mailiegalgas
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i was wondering if plant cells contain flagellum or cilia?
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OxFossil
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(Original post by mailiegalgas)
i was wondering if plant cells contain flagellum or cilia?
Sure. The most obvious examples I can think of are in the gametes eg of bryophytes (mosses) and gymnospores. But I'm sure there are many others
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StriderHort
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Apparently the majority don't.

"Features
Flagella are tail- or whip-like structures that protrude from some animal cells. The most familiar example is probably the exceptionally long flagellum found on sperm cells. By lashing to and fro, the flagellum drives the cell forward and powers its motion.

Types
Most plant cells lack flagella; they have no need to move and hence no need for this means of propulsion. Some plant species, however, produce flagellated sperm that can swim through water to reach the egg. Consequently, plant cells typically lack flagella, although plant sperm cells are flagellated.

Considerations
According to a 2001 article in the journal "Plant Physiology," the ancestors of modern plants are believed to have been flagellated. Plant cells lost the ability to assemble flagella during their evolution."


So that does tie into what Ox said about Gametes/Sperms, and this being something more associated with lower order plants.
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StriderHort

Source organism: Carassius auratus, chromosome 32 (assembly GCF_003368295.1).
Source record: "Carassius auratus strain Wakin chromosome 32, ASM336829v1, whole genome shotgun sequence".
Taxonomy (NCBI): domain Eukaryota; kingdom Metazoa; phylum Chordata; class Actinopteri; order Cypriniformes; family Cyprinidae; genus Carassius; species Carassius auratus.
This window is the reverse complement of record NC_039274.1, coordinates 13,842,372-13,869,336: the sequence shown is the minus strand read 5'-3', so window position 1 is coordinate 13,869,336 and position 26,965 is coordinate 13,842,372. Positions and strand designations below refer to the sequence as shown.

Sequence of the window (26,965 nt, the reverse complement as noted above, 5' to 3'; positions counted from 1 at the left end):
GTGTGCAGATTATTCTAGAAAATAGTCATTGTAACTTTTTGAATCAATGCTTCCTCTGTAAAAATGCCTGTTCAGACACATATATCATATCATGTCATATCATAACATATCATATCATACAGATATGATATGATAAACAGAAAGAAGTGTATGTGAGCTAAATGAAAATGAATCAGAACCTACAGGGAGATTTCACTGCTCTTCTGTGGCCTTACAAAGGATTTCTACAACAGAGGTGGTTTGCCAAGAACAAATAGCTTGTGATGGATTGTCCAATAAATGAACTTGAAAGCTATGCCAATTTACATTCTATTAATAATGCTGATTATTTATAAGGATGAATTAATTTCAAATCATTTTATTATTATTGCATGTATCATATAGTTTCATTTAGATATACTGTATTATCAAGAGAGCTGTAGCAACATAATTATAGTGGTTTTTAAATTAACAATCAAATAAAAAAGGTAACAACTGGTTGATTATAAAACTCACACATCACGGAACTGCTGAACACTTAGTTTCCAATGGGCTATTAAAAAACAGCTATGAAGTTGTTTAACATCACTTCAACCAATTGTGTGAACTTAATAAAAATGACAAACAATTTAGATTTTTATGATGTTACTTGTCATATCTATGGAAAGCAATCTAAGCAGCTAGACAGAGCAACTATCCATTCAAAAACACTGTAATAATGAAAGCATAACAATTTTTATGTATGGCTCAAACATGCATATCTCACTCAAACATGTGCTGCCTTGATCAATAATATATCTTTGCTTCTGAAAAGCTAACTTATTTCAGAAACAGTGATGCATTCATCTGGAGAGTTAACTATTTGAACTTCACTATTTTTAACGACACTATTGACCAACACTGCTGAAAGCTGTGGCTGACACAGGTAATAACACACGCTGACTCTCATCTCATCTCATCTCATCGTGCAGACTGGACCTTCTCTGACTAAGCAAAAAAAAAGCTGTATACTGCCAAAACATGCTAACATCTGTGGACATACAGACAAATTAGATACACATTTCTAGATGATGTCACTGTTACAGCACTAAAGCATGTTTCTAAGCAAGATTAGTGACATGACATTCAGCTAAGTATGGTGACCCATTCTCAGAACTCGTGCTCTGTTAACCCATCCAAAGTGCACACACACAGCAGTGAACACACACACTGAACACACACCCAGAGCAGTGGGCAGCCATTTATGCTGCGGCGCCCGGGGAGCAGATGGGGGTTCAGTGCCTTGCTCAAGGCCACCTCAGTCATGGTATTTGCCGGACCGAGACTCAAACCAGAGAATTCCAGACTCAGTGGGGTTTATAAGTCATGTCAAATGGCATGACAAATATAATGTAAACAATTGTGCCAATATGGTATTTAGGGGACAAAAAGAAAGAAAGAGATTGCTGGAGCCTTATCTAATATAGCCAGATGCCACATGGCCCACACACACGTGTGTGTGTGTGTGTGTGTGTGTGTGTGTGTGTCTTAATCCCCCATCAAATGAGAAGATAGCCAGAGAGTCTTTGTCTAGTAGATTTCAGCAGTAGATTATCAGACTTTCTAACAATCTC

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And this

"The basic plant cell shares a similar construction motif with the typical eukaryote cell, but does not have centrioles, lysosomes, intermediate filaments, cilia, or flagella, as does the animal cell. Plant cells do, however, have a number of other specialized structures, including a rigid cell wall, central vacuole, plasmodesmata, and chloroplasts. Although plants (and their typical cells) are non-motile, some species produce gametes that do exhibit flagella and are, therefore, able to move about."

(I'm a hort student and still had to go and look up WTF a Flagella was )
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OxFossil
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(Original post by StriderHort)
And this

"The basic plant cell shares a similar construction motif with the typical eukaryote cell, but does not have centrioles, lysosomes, intermediate filaments, cilia, or flagella, as does the animal cell. Plant cells do, however, have a number of other specialized structures, including a rigid cell wall, central vacuole, plasmodesmata, and chloroplasts. Although plants (and their typical cells) are non-motile, some species produce gametes that do exhibit flagella and are, therefore, able to move about."

(I'm a hort student and still had to go and look up WTF a Flagella was )
Glad someone was diligent enough to look it up! Lynn Margulis used to argue that flagella and cilia are derived from endosymbionts like mitochondria and chloroplasts, but I think that idea has been discarded now.
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